Man, I wish this was a post about actual poker. Those online guys still owe me $2.50.
No, this is about the high stakes game being played on Capitol Hill, with the debt ceiling and 2012 elections as the table on which it is being played.
If I were to boil it down to a narrative like you’d see on a poker TV show featuring Texas Hold ‘Em, it would be something like this:
Pre-flop, the President made an initial bet (he offered some cuts, with revenue increases). The Republicans raised, bluffing that they would have voted for it, but it didn’t do enough cutting.
The President called, and on the turn, made a bigger bet, cutting all the amount the Republicans wanted, and still including revenue increases. The Republicans balked, and only called, by saying they wanted less cuts, but remove the revenue and only solve the problem for a short time.
Now, on the river, Democrats bet again, this time offering less cuts, no revenue, but a solution that doesn’t go past the election. Republicans have responded by raising, with even less cuts, no revenue, and only a short term fix.
If we were to look at this as a poker game and do the analysis, what we see is that the one card the President and Democrats have in their hand is public sentiment. Americans overwhelmingly feel this deal needs to be done and that compromise has to come from both sides, including raising revenues. Republicans are ignoring that fact, to their peril come 2012. Especially when you look at the progression of the “hand”.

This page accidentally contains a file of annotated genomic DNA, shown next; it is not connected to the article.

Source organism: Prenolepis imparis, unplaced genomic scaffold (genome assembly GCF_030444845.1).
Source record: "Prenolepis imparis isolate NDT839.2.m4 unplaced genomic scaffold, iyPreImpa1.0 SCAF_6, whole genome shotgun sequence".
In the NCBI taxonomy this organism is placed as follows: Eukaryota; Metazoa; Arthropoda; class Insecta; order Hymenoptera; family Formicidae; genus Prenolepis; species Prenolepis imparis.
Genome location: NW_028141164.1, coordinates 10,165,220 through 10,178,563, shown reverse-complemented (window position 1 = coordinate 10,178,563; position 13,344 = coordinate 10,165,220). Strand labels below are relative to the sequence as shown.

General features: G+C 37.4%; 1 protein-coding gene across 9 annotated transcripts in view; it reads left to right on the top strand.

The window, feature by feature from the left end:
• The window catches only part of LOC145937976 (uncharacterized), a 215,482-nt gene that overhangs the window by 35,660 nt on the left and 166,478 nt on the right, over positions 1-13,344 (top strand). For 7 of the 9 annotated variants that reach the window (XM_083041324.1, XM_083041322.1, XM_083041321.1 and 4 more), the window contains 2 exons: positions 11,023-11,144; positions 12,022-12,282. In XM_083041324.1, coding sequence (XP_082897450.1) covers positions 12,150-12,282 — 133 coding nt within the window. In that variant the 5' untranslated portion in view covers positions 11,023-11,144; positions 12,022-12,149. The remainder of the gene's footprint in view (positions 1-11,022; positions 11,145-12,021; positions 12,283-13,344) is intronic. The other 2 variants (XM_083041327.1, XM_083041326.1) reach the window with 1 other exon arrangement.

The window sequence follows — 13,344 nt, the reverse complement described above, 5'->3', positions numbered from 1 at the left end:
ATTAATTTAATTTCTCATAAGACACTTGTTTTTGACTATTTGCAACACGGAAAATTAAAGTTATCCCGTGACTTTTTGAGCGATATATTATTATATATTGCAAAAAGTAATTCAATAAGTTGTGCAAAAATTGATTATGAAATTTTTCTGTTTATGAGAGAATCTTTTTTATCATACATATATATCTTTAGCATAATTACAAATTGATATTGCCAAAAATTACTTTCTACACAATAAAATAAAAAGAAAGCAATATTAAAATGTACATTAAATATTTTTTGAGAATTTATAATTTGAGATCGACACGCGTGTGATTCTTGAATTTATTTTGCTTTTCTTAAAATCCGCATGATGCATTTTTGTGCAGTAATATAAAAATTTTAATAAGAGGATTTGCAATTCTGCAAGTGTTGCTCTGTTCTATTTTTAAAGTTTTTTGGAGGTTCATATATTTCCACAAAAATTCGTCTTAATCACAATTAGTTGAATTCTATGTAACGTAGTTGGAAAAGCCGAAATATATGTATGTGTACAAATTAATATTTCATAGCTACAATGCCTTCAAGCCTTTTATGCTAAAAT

Democrats propose a solution, Republicans reject it. Democrats propose a solution that exceeds the cost cutting goals that the Republicans wanted, and it too is rejected. So, we know from this play that the Republicans aren’t as concerned with cost cutting. The obvious conclusion would then be that it’s about the revenue increases. So Democrats propose another plan that eliminates the revenue increases. And now, that too appears to be headed to to rejection, as it calls for an increase that goes past the next election. So it’s not the amount of cuts, and it’s not the revenue component. It comes down to when the issue will need to be addressed again. Republicans want it to come up again before elections so they can use it as a political wedge.
In poker, watching what your opponent is doing (and not doing) is usually more important than what you hold in your hand. It tells you what he is rally after, and quite often you can determine what’s in his hand as if he’d shown it to you. In this case, the Republicans have shown their hand. They don’t care about cuts, they don’t care about revenues. The only thing they care about, regardless of what it will do to the nation, is unseat the President. There is no other explanation for their play. They’ve been offered larger cuts than they were looking for, and offered the lack of revenue increases they were looking for. But they still can’t say “yes”. The only explanation left is that they simply want to go after the President.
In poker terms, they’re on tilt. The goal of defeating the opponent has clouded their vision of the right play to make. And in the end, if they don’t take this deal, they will pay for it. Remember the card the Democrats have – public opinion. If Republicans pass on this deal, as it appears they will, Democrats can simply go to the American people and say “We gave them everything they said they wanted, and they still said ‘no’.”
And that won’t just lose the hand for the Republicans. It will lose them them the game.